Ben Torah or Ba'al Chessed – Who Do You Want To Be?

#VaYera #תשפב

One evening, when Reb Simcha Bunim of P'shischa was a still child, his father was learning with three friends.

The discussions continued until late in the evening. It was the week of Parshas Vayera, and these exceptional Talmidiei Chachomim sat deep in discussion, contemplating Avraham Avinu and his Hachnasos Orchim (hospitality to guests).

Listening in by the doorway was young Simcha Bunim. His father welcomed him into the room and smiled at him. “Simcha Bunim”, he said “I would like you to think hard, and come up with a new interpretation on the mitzvah hachanasos orchim. Perhaps you could come up with a chiddush (original Torah thought) to share with us before going to bed.”

Simcha Bunim agreed and went into the next room.

Half an hour later, as the four men got up from the table, Simcha Bunim's father called into him, and said, “Let's hear your chiddush on the mitvah of hachnosos orchim.”

Simcha Bunim took his father's hand and led him into the next room. There were three beds with three pillows and three sheets and covers for his father's friends.

“Tatteh,” Simcha Bunim explained, “My chiddush in Hachnosos Orchim is that the beds should be ready in case they need to spend the night.”

This sentiment is famously stated in the Talmud from the beginning of our Parsha:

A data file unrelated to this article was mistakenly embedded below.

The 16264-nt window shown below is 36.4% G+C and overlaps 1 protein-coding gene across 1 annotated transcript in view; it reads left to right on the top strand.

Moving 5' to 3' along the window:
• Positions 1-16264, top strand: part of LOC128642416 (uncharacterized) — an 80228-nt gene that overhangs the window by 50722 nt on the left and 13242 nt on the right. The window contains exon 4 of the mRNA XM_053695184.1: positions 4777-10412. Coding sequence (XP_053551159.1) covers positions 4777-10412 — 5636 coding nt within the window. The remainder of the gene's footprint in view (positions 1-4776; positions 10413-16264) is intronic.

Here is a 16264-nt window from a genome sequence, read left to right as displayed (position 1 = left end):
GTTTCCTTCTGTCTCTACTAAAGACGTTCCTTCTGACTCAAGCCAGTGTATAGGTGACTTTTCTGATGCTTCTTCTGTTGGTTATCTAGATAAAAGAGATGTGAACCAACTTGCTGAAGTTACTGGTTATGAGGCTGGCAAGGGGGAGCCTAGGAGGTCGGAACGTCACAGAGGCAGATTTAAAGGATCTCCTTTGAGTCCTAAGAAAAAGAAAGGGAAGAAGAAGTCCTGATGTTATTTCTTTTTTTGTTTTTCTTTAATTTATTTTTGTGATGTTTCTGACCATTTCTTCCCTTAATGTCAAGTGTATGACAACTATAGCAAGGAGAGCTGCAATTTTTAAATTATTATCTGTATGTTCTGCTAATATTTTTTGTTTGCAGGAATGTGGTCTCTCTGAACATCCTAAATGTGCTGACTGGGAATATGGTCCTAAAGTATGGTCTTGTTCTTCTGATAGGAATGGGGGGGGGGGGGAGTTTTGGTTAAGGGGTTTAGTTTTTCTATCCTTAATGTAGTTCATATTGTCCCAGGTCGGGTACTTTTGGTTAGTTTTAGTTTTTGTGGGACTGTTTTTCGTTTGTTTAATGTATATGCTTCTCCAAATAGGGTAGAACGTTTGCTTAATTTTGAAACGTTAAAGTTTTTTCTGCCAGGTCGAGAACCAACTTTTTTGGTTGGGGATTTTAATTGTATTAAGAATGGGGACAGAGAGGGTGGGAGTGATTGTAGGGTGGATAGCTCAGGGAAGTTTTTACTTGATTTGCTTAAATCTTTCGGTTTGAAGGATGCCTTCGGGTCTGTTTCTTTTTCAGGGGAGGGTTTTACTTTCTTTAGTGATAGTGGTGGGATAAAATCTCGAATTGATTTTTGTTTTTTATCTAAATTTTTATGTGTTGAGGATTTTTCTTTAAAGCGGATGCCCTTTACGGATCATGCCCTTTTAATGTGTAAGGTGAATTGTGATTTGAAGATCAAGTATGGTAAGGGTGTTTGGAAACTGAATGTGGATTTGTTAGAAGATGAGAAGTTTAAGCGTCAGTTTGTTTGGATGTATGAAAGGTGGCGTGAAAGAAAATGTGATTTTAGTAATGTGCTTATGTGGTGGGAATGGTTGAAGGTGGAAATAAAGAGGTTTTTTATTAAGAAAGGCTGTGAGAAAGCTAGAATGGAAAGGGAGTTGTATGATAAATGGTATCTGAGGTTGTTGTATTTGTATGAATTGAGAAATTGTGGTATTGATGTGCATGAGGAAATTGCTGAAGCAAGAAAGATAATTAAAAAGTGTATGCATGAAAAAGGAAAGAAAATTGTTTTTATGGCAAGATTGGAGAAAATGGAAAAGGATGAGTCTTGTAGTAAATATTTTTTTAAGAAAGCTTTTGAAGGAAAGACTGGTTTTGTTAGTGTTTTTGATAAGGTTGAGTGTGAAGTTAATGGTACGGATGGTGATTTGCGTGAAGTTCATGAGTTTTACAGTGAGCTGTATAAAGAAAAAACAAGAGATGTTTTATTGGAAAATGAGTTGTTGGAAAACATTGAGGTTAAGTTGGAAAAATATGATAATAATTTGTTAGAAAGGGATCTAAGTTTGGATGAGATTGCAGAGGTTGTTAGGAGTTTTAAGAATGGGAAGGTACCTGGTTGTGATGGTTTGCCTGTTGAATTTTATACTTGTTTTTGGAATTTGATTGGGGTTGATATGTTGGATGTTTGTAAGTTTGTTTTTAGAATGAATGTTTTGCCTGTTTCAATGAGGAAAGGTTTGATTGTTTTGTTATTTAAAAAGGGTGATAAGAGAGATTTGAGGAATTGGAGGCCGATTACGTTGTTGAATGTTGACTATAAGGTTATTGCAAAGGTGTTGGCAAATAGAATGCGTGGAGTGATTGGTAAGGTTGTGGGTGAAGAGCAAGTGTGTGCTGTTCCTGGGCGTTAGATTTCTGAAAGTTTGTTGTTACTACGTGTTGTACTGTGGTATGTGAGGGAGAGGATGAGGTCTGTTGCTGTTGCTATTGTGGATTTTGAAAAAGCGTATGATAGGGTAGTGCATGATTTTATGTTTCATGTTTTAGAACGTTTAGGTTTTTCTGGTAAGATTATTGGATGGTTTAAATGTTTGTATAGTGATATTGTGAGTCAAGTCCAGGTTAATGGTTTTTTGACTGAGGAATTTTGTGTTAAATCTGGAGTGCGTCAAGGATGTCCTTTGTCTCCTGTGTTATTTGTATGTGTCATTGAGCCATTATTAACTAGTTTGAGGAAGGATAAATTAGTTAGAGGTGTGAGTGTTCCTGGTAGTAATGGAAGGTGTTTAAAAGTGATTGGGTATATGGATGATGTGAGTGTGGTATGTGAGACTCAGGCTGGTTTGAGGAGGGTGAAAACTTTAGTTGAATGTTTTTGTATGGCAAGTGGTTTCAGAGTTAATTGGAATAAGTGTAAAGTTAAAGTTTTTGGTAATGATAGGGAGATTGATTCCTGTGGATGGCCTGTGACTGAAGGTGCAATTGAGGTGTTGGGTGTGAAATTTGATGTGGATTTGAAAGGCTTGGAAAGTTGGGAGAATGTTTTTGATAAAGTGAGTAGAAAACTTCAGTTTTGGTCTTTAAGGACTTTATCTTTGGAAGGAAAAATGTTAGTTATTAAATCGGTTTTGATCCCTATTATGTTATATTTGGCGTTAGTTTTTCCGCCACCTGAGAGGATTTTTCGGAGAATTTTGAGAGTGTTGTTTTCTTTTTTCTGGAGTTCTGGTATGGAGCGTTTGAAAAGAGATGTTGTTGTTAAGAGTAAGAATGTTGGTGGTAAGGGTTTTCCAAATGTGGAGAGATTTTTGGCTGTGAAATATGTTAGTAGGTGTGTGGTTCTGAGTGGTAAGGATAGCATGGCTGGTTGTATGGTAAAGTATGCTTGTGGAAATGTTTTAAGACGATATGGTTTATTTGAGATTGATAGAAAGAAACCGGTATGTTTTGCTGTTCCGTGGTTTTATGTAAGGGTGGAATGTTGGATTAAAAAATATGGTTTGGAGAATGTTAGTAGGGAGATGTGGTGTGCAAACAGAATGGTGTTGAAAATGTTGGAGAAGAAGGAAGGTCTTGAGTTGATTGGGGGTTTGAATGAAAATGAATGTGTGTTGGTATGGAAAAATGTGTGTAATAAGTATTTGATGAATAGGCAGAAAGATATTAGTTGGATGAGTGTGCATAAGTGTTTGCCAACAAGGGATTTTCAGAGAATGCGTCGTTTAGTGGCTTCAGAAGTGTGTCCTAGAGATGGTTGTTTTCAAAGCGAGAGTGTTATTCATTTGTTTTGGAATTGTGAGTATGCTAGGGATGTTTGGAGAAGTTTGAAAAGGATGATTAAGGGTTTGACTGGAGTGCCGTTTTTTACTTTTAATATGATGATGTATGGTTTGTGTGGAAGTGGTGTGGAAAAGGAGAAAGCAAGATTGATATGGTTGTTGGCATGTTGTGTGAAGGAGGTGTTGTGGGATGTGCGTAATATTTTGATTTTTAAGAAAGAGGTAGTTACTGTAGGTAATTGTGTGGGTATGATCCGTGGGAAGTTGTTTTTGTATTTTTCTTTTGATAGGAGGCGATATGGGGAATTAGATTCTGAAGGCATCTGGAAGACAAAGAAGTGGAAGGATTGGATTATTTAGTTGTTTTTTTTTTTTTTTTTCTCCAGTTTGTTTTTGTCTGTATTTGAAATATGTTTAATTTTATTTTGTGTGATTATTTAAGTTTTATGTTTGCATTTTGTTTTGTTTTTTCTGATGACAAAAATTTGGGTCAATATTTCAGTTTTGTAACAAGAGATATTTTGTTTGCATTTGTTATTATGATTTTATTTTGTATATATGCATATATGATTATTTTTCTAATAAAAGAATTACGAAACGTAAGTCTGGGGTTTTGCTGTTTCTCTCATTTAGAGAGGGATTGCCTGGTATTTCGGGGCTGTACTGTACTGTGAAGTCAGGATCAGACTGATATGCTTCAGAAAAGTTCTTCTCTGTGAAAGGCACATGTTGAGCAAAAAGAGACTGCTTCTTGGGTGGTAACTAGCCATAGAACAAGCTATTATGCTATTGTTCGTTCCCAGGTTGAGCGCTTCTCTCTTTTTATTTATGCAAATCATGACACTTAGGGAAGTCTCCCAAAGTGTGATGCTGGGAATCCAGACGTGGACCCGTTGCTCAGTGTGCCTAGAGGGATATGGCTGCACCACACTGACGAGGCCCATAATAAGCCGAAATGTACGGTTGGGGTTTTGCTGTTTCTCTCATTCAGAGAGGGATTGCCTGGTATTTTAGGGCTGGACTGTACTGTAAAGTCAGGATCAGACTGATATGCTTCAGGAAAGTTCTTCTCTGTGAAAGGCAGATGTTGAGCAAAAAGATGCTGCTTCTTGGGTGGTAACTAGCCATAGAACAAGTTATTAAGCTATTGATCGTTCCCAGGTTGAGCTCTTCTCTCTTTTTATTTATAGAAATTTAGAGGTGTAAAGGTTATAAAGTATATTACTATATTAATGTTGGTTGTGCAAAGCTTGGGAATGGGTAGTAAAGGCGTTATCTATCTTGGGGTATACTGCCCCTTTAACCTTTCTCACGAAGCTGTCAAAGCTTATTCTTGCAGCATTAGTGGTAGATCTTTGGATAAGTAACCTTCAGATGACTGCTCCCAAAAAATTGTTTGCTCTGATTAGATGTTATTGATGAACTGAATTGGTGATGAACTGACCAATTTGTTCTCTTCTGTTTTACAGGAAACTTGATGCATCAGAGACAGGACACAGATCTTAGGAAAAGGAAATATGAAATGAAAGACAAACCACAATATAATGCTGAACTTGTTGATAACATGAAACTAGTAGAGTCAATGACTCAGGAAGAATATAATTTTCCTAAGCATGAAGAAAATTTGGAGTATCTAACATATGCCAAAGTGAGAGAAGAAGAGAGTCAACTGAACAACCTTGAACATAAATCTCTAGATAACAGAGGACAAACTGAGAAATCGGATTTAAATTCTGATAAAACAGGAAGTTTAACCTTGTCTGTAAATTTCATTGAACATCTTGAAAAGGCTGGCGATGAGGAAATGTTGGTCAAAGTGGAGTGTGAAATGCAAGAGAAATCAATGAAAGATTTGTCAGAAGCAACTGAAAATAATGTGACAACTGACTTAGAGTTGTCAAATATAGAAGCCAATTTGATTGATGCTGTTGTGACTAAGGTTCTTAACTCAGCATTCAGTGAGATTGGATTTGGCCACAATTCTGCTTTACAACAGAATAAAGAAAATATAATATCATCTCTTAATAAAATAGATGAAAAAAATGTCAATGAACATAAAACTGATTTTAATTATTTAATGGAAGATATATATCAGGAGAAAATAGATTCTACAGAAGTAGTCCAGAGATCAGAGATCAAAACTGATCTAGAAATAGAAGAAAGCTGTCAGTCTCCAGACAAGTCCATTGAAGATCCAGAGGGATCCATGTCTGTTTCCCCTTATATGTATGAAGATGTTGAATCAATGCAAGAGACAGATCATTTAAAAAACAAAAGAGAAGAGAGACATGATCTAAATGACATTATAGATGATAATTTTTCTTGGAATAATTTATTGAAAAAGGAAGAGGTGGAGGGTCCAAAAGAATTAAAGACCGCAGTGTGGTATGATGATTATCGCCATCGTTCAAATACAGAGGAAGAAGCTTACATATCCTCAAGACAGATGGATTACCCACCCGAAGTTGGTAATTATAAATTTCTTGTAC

אמַר רַב יְהוּדָה אָמַר רַב: גְּדוֹלָה הַכְנָסַת אוֹרְחִין מֵהַקְבָּלַת פְּנֵי שְׁכִינָה, דִּכְתִיב: ״וַיֹּאמַר ה׳ אִם נָא מָצָאתִי חֵן בְּעֵינֶיךָ אַל נָא תַעֲבֹר וְגוֹ׳״

Rav Yehuda said that Rav said: Hospitality toward guests is greater even than receiving the Divine Presence, as when Abraham invited his guests it is written: “And he said: Lord, if now I have found favor in Your sight, please pass not from Your servant” (Genesis 18:3). (Abraham requested that God, the Divine Presence, wait for him while he tended to his guests appropriately.)

Our community values the beauty, simplicity and profundity of this idea. Broadly speaking, Avraham the champion of kind-hearted, normal, social, morally-conscious Jews. Avraham knows well that Hashem doesn't want him to spend all day in meditative prayer. Hashem wants him to get out there, make a difference, and change people's lives. Avraham is, after all, the Amud HaChessed – the pillar of loving kindness upon which the world stands.

A closer examination, however, reveals that there is something amiss in this story. Chazal tell us that Avraham and Sarah spent their lives brining people closer to Hashem – as evidenced by the narrative at the beginning of the Parsha.

But why then, from all the myriad stories of Avraham and Sarah's Chessed, does the Torah choose to tell only this story?! If anything, this is the least impactful episode of Hachnosos Orchim of their lives! Their guests here are Angels of Hashem, who do not need food, drink, or philosophical discussion. Why is this the only example of their Chessed mentioned in the entire Torah?

The Ne'os Desheh (פרשת שמיני) explains in the name of his father, the Mei HaShiloach of Izhbitz, that we are reading Chazal incorrectly. Avraham does not tell Hashem to “hold on a minute while I take care of my guests.” Quite the opposite. Avraham begs from Hashem: אִם נָא מָצָאתִי חֵן בְּעֵינֶיךָ אַל נָא תַעֲבֹר מֵעַל עַבְדֶּךָ – If you love me, please don't leave me while I engage in Hachnosos Orchim. I don't want to live in a world where my care and concern for other people is devoid of a connection to You.